news

#AceWeek: On being Ace and Asian

An anonymous contribution from HMT.

Published

By Civil Service LGBT+ Network

Being asexual, on the aromantic spectrum and Asian are core parts that form my identity and like many aspects, I just wouldn’t be complete if one was erased. However, they have come to intersect with other parts of my life that present unique struggles. The unique struggles that can come with being (aro)ace and Asian is what I would like to talk about in this post.

In Asian society, there is often a strong societal pressure once you reach your late teens/early 20s to begin to look towards marriage. What starts off as subtle nudges and jokes about boyfriends/girlfriends and romance evolves into outright questions of when you will get married, why you haven’t gotten a partner, and unwanted involvement from parents and relations on what they think is best for you. When many of your relatives have gotten married at socially appropriate times or are in relationships, it is difficult to hold out to what you really want. This is even more so if you are asexual.

To my knowledge, asexuality is not widely known or discussed with Asian families and communities. Families may be reluctant to budge against norms and what they think will guarantee you happiness in life, a tried and tested path. Indeed, it would throw a wrench into a key part of the life mapped out for one in society: to get married and have children. I personally have been told to ‘grow up and live in the real world’ when it comes to marriage and asexuality, even though I had never come out or even hinted at my orientation - this was a passing comment made by another family member when I voiced dismissiveness against getting married. I am still expected to get married and, in that vein, produce children as if it is a natural part of life.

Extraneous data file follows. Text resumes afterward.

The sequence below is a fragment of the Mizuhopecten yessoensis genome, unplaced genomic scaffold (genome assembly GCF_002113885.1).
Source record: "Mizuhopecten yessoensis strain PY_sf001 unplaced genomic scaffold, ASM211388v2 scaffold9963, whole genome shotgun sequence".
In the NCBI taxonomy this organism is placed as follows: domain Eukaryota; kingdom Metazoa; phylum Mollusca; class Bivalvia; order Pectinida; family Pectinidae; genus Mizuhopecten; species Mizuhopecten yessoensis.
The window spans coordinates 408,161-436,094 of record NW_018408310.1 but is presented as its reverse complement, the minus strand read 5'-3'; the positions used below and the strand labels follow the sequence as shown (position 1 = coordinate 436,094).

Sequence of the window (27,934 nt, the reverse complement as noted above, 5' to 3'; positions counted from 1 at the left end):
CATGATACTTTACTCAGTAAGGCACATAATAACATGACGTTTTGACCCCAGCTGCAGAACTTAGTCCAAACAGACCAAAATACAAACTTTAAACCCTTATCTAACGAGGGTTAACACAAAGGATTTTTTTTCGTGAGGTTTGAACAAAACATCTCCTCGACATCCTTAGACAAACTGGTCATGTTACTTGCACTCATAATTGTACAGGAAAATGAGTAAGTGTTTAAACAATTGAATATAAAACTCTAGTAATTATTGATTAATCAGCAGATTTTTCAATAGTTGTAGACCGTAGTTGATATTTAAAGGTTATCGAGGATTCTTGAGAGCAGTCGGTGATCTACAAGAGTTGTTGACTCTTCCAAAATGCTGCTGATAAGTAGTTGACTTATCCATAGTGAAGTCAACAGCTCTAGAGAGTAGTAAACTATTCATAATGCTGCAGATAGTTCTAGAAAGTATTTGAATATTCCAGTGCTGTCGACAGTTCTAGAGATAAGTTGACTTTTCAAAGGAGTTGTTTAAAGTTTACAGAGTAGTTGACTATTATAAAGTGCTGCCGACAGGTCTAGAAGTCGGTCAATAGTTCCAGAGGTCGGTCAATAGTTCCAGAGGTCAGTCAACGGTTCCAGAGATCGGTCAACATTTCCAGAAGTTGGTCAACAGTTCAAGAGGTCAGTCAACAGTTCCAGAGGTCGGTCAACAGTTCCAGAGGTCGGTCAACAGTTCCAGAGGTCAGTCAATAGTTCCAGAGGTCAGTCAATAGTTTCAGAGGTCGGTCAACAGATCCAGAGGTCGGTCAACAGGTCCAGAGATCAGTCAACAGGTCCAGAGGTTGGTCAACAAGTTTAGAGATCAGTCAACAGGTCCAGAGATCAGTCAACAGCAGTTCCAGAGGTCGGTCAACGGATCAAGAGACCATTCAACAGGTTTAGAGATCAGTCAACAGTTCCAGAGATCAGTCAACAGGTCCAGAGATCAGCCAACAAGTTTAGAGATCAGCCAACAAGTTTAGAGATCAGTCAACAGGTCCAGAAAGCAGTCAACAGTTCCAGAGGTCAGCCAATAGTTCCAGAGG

This was hurtful. To unintentionally be told that you aren’t even part of the real world, inhabiting a kind of fantasy, seems to insinuate that I myself am not real. But I am. I am Asian, asexual and very real. I may not end up in a ‘romantic’ or ‘sexual’ relationship because I am not sure I experience that type of attraction. Since the society we live in is very relationship and romance oriented this can be difficult to deal with. But not being in relationships does not mean you do not care for family; does not mean you are not able to form meaningful attachments in relationships of any kind. If you are Asian, of any age, orientation or gender, I implore you to look to change attitudes in your families and communities. Asexuality is not destructive to family relationships or ‘wrong’, it is just what some people are! Marriage and children are not and shouldn’t be end goals in life, there is so much more to celebrate.

Want to find out more about asexuality? Read the Civil Service LGBT+ Network’s Asexuality Fact Sheet